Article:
After a few months of relative calm the Premier League asylum is back open for business. Kieran Davies looks ahead to seven days of mind-blowing fees and journalistic Tourettes.

The football season comes and goes with the speed of a British summer. Often it does feel like, dare you blink, you will miss it. This can be said of most things we enjoy. However, waiting for the new season to arrive can drag with seemingly the pace of Brexit. You start to wonder whether you’ve more chance of seeing Boris Johnson parading a brand-new UK passport than you have of seeing your team hit the hallowed turf again. This on its own wouldn’t be such a bad thing, the best things come to those who wait after all, but when you have to listen to the daily drivel of football gossip you can be forgiven for contemplating ending it all. ‘Our sources at Sky tell us………’ the strapline Sky Sports News care to use more than that Sergio Aguero goal versus QPR. As a general rule of thumb, this statement shouldn’t instill faith in this ‘breaking news’, as you can be forgiven for wondering as to whether their ‘sources’ are bang at the sauce 24/7/365.

Most of the time they are laughable. Barcelona representatives are flying in to Liverpool to try and broker a deal for Coutinho. All of this after the club has said the player is not for sale. What are these ‘representatives’ planning on doing? Hanging around outside Anfield, loitering with menacing purpose? Like a childhood bully, motioning gestures to people who happen to catch a glimpse of them. You will read the news and every outlet capable of hosting a URL will tell you that ‘Barca agree personal terms with Coutinho’. How is this possible? Liverpool after all were suggested to have ‘tapped up’ Van Dijk earlier in the summer, if this were true is this not the same case if not worse? The Premier League is such big business now globally, media outlets must employ people who are capable of taking one piece of factual information and turning into a web lies, guesswork and what can only be described journalistic Tourette’s. This is a writing ailment where the afflicted will just hurl out-bursts of the most random statements and have the audacity to call a journalistic article.

It has been a hectic summer with every player capable of anything being linked to one team or another. PSG may have changed the transfer market for good with their £198m signing of Neymar. Not that there was much reflection of reality in football, but even if there were it has been further edged out by this. A single player worth enough money to wipe out hunger and poverty in areas of need across the globe. Ironically, coming from the favela’s in Brazil himself, Neymar should have some idea of what change his transfer fee could have if applied to a real-world situation. However, this now has broken the seal and will in turn no doubt result in transfer fees flying up to levels you’d assume the pound had crashed overnight. People don’t even look twice now at £30m transfers. They’ve snuck through the back door like 20p Space Raiders and 20p Freddos. Unacceptable behavior but somehow tolerated by us all. There most definitely will be a ‘butterfly-effect’ from the Neymar transfer. For starters, Barcelona now have £198m in their pocket. That £50m player they were rumored to be interested in is now worth £90m! The wages of players have always been extortionate but now the transfer fees are heading the same way.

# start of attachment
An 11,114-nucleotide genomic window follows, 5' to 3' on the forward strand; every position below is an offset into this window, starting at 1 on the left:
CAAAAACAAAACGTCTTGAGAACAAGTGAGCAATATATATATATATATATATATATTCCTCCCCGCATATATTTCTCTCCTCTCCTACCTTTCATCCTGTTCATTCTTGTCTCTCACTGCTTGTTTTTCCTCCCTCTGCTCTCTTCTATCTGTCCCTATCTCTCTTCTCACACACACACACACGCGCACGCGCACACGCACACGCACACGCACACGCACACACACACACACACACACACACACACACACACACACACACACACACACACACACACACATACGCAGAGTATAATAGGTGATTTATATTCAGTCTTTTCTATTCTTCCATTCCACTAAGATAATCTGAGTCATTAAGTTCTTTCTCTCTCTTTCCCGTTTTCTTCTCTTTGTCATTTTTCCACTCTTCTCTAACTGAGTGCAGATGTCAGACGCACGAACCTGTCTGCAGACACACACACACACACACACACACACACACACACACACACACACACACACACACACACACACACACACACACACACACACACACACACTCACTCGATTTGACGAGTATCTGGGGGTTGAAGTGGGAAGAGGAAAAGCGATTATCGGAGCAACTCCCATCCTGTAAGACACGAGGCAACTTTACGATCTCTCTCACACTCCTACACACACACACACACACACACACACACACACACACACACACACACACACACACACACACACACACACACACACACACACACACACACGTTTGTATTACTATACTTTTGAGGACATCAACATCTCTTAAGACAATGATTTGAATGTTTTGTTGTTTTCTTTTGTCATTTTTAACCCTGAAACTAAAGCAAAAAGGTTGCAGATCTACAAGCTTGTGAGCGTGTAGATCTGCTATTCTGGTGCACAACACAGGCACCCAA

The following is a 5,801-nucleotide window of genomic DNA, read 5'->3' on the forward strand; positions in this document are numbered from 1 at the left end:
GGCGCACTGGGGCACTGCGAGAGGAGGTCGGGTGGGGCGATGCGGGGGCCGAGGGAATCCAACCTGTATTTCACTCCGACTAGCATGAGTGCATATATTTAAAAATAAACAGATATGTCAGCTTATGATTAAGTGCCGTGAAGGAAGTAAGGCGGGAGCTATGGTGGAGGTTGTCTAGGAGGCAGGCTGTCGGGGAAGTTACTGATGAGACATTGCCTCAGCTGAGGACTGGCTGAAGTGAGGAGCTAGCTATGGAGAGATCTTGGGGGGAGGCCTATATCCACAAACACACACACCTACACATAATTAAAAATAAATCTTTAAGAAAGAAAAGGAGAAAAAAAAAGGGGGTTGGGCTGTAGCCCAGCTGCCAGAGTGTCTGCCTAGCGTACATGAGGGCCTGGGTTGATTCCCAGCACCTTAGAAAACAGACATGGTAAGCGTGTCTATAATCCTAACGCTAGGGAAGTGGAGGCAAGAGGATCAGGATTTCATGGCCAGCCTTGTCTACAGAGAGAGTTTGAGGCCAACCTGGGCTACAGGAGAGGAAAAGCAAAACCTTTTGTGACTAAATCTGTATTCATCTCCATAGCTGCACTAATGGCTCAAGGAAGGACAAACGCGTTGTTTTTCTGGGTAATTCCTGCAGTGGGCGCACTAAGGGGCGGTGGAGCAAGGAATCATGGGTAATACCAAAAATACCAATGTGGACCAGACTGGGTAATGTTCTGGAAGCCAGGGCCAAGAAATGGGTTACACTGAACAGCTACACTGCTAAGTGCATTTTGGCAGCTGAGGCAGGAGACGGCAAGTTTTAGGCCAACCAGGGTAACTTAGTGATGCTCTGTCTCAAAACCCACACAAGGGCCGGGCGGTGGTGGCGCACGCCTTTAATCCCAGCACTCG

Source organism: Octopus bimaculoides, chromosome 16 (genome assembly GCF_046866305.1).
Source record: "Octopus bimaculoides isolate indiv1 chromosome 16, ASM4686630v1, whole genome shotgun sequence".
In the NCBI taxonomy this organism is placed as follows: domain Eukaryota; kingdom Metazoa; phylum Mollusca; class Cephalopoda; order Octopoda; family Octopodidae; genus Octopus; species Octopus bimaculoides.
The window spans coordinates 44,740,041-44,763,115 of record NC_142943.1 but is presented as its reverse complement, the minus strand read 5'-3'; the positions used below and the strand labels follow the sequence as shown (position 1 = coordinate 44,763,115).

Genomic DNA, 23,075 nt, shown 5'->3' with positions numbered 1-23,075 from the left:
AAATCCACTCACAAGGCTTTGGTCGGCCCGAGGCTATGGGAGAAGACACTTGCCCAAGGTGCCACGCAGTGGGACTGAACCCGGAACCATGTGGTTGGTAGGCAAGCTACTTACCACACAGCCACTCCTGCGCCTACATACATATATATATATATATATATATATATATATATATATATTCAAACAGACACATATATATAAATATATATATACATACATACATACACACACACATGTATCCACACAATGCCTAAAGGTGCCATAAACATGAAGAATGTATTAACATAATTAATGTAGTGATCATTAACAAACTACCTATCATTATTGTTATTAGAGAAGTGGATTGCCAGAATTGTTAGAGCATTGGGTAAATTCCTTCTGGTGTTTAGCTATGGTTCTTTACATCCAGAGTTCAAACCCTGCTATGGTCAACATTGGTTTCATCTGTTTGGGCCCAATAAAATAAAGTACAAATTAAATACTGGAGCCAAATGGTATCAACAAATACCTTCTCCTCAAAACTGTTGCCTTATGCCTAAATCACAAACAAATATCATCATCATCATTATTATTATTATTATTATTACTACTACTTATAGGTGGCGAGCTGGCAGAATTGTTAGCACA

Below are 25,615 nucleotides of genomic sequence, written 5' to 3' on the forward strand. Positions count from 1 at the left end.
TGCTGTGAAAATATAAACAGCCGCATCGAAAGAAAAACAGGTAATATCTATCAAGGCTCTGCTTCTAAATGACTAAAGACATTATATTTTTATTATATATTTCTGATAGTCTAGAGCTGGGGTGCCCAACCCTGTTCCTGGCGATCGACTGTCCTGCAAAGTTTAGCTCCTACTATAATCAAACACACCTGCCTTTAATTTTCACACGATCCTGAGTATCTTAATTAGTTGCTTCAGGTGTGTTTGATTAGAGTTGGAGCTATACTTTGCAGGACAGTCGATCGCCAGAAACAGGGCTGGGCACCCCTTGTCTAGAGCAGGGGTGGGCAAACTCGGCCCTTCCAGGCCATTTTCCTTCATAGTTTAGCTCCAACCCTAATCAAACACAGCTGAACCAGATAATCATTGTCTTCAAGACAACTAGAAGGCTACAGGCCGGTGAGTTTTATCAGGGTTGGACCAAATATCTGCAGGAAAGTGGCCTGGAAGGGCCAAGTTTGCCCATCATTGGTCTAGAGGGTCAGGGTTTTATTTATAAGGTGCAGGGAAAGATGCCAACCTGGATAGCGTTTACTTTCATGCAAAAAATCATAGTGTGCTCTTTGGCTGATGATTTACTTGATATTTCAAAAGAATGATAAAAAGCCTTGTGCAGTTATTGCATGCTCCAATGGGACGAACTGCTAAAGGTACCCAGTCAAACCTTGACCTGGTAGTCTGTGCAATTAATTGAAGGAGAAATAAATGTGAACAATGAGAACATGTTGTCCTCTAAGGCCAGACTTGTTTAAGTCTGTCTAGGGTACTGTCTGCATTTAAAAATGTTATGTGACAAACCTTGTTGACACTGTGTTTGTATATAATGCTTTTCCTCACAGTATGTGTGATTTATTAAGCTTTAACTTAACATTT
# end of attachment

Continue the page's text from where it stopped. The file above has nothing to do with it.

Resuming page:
You could be forgiven for wondering what impact this has on us, the everyday football fan. Well football owners will always look to recoup their money. Man Utd told us that the shirt sales alone paid for the transfer and wages of Zlatan. Based on PSG selling a Neymar shirt at £100, they will need to sell 1.98 million of them to break even. So, we will no doubt see merchandise rocket in price, ticket prices go up also as the clubs we support try to drain every last pound out of us. The wealth available to clubs nowadays is even cascading down the pyramids of football with Championship sides thinking nothing of spending £60m to prepare for a new campaign in the lower tier. This eventually will make it difficult for homegrown talent to prosper in our top leagues as clubs opt for more recognised talent. It will become ever harder for young academy players to break into the first team. The classic example of this is Chelsea who season on season farm about 30 players out loan across the globe.

With the kick off fast approaching, teams will still be looking to do business before the transfer window closes but as far the first game goes, it is unlikely anyone will sign a player between now and then to be involved in that opening fixture. Managers will be tweaking training regimes and setting out drills to purely focus on what the opposition has to offer in terms of problems for them. Many fans will be looking at results in pre-season fixtures and looking towards a successful campaign off the back of that. The reality is pre-season counts for nothing. The competitive games start now, it is important to hit the ground running. Titles aren’t decided early on in the season but form is imperative and it can be psychological to stay unbeaten for as long as possible. The anticipation is building up and down the country as fans salivate at the thought of another football season. Will this be our year? Will this be the time the players pay me back for all those traumatic years?  Until the weekend is over, these dreams live on, as unrealistic they may be. If Leicester’s title winning season taught us anything at all, even the impossible is possible!